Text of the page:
Not supported Features

  • PIO mode of operation

Please refer MMC/SD guide for more details.


Ethernet Switch Driver

Ethernet Switch driver follows standard Linux Network Interface Architecture.

Please refer Ethernet Switch User Guide for more details.

VPSS Video Driver

VPSS Video Driver User Guide

VPSS Video Capture driver

VPSS Video Capture Driver User Guide


NOTE: V4L2 capture driver is added in PSP04.00.01.13 for DM816x class of devices and PSP04.01.00.06 for DM814x class of devices.

HDMI Driver

HDMI Driver User Guide

McSPI Driver

Please refer DM81xx_AM38xx_PSP_McSPI_Driver_Guide.pdf in the release package or refer online McSPI Driver Guide.

NOR Flash Support

NOR Porting Guide

Refer to NOR Porting guide for interfacing NOR on various daughter boards to DM81xx.

Board Modification

Following board modifications have to be done in the Catalog board (CATA_x) / Base Board for NOR  to work.

1. catalog board: Replace the resistor R230 in the  with 0-ohm        

       This is required for NOR XIP (Execute in place) to work.

     NOTE:
     Without the above board modifcation(1), NOR boot will not work.

2. DM814X Base board: Remove the resistors R410, R248 (Both values are 22 ohms)

      This is required to access the entire NOR memory. NOR address lines (A22 and A23)  and HDMI lines are shared.

   a) Populating the resistors R410, R248 (Both are 22 ohms) will enable HDMI

   b) removing the resistors will disable the HDMI and enable the NOR address lines.

      By default, resistors R410, R248 are populated and HDMI is enabled. This puts limitation on the size of NOR memory that can be accessed. With HDMI enabled, NOR device lines A22 and A23 cannot be used and hence the maximum addressible memory is 2^22  = 4 MB. Hence, if the entire NOR memory has to be accessed, then the above modification (2) has to be done.
NOTE: HDMI will not work after this modifcation(2).

NOR Driver Guide
Please refer DM81xx_AM38xx_PSP_NOR_Driver_Guide.pdf in the release package or refer online NOR Driver Guide.

PCI Express Root Complex Driver

Please refer the PCIe RC Driver User Guide for particular release in PDF format from the release package. The latest document is available online.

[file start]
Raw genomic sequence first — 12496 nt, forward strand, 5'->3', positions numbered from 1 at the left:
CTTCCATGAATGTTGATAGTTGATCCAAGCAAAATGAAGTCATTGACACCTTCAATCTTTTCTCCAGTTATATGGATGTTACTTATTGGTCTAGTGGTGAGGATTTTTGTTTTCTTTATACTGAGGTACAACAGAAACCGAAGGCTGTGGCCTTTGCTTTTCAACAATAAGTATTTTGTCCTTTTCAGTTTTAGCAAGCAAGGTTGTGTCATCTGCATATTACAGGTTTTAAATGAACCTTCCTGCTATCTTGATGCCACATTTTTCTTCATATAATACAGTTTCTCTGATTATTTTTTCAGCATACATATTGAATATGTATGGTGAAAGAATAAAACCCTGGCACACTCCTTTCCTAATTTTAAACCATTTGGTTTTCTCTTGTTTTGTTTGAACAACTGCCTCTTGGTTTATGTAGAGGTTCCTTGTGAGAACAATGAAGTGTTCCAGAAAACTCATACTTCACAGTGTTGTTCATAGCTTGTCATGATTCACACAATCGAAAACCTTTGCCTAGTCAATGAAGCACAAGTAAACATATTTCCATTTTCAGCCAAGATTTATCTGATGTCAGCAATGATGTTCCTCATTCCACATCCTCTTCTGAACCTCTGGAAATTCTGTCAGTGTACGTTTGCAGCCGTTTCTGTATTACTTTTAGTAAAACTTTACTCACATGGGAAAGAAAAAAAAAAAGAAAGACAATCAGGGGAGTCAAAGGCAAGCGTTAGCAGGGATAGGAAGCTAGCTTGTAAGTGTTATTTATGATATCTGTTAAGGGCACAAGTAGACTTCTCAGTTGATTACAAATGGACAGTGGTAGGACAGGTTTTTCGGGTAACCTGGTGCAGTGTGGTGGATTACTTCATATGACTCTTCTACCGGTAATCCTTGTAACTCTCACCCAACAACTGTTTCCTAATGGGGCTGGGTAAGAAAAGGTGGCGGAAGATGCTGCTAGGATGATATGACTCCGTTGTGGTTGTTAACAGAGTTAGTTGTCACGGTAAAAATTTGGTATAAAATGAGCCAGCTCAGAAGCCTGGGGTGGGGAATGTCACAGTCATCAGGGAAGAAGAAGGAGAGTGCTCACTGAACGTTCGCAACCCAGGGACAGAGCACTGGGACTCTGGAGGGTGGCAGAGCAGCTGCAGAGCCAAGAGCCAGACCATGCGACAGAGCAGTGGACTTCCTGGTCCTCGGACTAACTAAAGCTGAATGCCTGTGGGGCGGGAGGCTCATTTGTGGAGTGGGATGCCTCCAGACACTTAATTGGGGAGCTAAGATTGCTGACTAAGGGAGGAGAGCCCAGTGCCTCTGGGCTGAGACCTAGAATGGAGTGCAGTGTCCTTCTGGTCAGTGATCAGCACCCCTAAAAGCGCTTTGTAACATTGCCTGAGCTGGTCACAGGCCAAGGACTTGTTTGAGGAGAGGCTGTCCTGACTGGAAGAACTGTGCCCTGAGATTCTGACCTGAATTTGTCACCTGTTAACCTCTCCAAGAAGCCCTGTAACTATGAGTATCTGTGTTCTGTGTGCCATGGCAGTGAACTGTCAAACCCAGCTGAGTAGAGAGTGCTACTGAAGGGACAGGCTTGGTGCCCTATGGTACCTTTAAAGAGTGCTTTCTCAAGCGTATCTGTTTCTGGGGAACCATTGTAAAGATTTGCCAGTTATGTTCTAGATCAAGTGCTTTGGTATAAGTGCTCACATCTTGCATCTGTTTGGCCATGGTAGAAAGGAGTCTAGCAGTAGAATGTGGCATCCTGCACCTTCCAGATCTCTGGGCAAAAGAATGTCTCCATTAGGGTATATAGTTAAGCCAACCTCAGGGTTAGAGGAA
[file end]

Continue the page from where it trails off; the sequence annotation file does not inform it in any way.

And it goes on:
PCI Express Endpoint Boot Driver

Please refer the PCIe Boot Driver User Guide in PDF format from the release package for details about booting DM814x PCIe Endpoint connected to DM814x/DM816x PCIe Root complex using PCIe boot driver (running on RC). The latest document is available online.

PCI Express Endpoint Driver

Please refer the PCIe Endpoint Driver User Guide in PDF format from the release package for details about using this driver on DM814x PCIe Endpoint part of PCIe topology. The latest document is available online.

TouchScreen Driver

Please refer DM81xx_AM38xx_PSP_TouchScreen_Driver_Guide.pdf in the release package or refer online TouchScreen Driver Guide.

Watchdog Timer (WDT)

The following document covers the details regarding the watchdog timer in DM81xx:

Please refer WDT guide.

TILER

TILER driver has dependency on Multimedia. TILER support is disabled in defconfig. TILER driver can be enabled from,

  Device Drivers  ---> 
<*> Multimedia support  ---> 
    <*>   TI TILER support  ---> 
            --- TI TILER support                                  
            (128) Allocation granularity (2^n) (NEW)              
            (4096) Allocation alignment (2^n) (NEW)               
            (40)  Memory limit to cache free pages in MBytes (NEW)
            (1)   Process security (NEW)                          
            (0)   Use SSPtr for id (NEW)                          
            [ ]   Secure TILER build (NEW)                        
            [*]   Expose SSPtr to userspace (NEW)                 
                                                  
                                  

Leave the default values as those are the one's which were validated for this release.

Following features are supported in the current TILER driver,

  • Single PAT and run-time memory allocation

Features not supported,

  • Dual PAT
  • PAT by-pass mode

IOMMU

Please refer DM81xx_AM38xx_PSP_IOMMU_Driver_Guide.pdf in the release package or refer online IOMMU Driver Guide.